HARARE, July 26 (Reuters) - President Robert Mugabe won financial and diplomatic support from China on Tuesday as Zimbabwe came under increased pressure from the United Nations over slum demolitions.
Visiting Beijing on Tuesday, Mugabe and Chinese leader Hu Jintao signed a deal on economic and technical cooperation, though neither side said what it contained.
But faced with targeted sanctions from the European Union and Washington and cut off since 1999 from fresh International Monetary Fund and World Bank support, Mugabe's spokesman has said the government is exploring new lines of credit to help deal with some $4.5 billion in foreign debts.
Hu praised Mugabe for making "major contributions to the friendly relations between our two countries".
"I stand ready to have an in-depth exchange of views with your excellency on our bilateral relations," Hu said at the start of their meeting.
Tuesday's deal gave Mugabe a boost as he faces growing isolation from the West and pressure from the United Nations to end the demolition programme and give unfettered humanitarian access to some 700,000 people it estimates have been left without homes, jobs or both.
U.N. Children's Fund UNICEF said more than 220,000 children had lost their homes in two months, adding it was "horrified at reports of children dying of easily treatable respiratory infections and of women being forced to give birth in the open."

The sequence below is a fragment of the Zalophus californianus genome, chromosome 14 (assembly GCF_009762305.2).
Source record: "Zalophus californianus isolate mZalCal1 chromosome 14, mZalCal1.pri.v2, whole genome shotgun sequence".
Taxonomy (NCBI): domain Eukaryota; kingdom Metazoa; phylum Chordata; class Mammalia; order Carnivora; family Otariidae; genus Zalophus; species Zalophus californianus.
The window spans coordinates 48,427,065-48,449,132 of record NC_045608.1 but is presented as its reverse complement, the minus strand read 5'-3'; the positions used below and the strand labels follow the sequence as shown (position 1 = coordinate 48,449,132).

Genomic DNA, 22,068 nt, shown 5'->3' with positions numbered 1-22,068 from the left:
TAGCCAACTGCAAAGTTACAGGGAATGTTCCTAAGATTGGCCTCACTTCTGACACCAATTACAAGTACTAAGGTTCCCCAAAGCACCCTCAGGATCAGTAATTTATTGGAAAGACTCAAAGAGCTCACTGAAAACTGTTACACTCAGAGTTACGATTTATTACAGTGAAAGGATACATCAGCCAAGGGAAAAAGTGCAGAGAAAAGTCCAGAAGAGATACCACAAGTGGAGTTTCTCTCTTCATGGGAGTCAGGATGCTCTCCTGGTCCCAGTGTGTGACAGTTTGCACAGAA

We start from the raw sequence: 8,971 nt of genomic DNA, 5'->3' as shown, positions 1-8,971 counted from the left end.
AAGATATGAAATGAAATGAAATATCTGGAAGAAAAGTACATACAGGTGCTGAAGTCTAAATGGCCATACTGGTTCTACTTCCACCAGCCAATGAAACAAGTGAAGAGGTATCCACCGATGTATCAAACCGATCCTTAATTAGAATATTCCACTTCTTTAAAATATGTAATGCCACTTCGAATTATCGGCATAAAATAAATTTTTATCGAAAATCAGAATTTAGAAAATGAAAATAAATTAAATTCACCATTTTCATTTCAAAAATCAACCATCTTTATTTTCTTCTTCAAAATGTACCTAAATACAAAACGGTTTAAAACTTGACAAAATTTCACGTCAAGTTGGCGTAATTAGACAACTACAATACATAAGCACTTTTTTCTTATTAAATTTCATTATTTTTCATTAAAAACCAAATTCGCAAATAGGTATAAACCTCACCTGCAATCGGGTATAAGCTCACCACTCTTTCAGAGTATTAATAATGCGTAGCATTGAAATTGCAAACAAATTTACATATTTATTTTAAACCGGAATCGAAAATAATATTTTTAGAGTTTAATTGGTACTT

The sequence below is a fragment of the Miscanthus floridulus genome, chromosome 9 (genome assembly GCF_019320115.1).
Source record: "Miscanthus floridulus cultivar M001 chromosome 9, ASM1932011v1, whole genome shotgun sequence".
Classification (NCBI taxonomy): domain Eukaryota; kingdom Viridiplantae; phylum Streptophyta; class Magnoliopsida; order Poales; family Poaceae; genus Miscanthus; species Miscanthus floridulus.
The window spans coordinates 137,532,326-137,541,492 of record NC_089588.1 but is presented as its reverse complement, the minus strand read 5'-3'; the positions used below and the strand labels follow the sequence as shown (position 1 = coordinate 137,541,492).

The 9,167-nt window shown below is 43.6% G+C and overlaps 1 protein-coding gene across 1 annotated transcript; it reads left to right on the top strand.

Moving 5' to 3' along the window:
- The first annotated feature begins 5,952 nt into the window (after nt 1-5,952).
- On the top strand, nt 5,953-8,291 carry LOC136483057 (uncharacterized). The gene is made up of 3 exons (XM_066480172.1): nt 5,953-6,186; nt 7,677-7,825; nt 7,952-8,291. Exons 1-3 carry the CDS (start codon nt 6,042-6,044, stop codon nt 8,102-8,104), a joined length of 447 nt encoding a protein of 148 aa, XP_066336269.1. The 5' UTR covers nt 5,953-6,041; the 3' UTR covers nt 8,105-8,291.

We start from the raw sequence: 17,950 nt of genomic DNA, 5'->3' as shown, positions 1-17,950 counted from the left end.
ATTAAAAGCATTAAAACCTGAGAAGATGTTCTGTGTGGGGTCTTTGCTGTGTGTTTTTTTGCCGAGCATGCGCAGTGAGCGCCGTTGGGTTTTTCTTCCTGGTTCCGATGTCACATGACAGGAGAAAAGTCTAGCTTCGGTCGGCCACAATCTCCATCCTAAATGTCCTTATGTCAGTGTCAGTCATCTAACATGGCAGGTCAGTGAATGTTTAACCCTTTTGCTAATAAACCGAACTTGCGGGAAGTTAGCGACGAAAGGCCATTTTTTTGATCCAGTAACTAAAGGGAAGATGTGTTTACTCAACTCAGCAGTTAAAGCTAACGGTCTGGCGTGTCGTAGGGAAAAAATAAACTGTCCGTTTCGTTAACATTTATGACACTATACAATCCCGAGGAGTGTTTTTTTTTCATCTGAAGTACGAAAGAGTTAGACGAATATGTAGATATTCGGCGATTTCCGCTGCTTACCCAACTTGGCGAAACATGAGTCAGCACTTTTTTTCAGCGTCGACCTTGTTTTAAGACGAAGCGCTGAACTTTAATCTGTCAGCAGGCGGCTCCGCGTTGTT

Mugabe says the clearances targeted unregistered shantytown buildings and illegal trading in hard currency, food and other commodities that are scarce due to a serious economic crisis.
The government has said the demolitions have been suspended, but a U.N. official in Zimbabwe said on Monday that it had reports that the operation was continuing in eastern areas.
Anna Tibaijuka, special envoy of U.N. Secretary-General Kofi Annan, published a damning report on Friday branding the demolitions a "disastrous adventure".
U.N. Human Rights chief Louise Arbour kept the pressure on Mugabe, reinforcing Tibaijuka's calls to end the demolitions.
"I echo her call and that of the secretary-general first for the government to put an end to a practice that has caused and continues to cause immense hardship," Arbour told reporters in Geneva on Tuesday.
"I also echo the calls for those responsible for this extremely misguided initiative to be held to account, for reparations to be paid to the victims and for the government to facilitate the deployment of humanitarian assistance at the earliest opportunity."
In Harare, Zimbabwean opposition leader Morgan Tsvangirai said Tibaijuka's report had vindicated claims by his Movement for Democratic Change (MDC) that up to 2 million people had been affected by the clearance operation, and urged Arbour's agency to dispatch a human rights envoy to the country.
MDC CALLS FOR RAPPORTEUR
The MDC has said the crackdown was a punitive move against Zimbabwe's urban dwellers who have largely supported the opposition in elections since its formation in 1999.
"We believe significant progress can be registered in the search for a lasting solution if ... the U.N. sends to Harare a rapporteur from the U.N. Human Rights Commission to undertake a comprehensive investigation into the situation in our country," Tsvangirai told journalists.
Tsvangirai said Zimbabwe needed international support to help feed its people after a devastating drought this year.
But Public Service, Labour and Social Welfare Secretary Lancaster Museka told state media on Tuesday the country would not formally ask the U.N. World Food Programme (WFP) for help. (Additional reporting by Lindsay Beck in Beijing and Richard Waddington in Geneva)
- Reuters - Thomson Reuters Foundation
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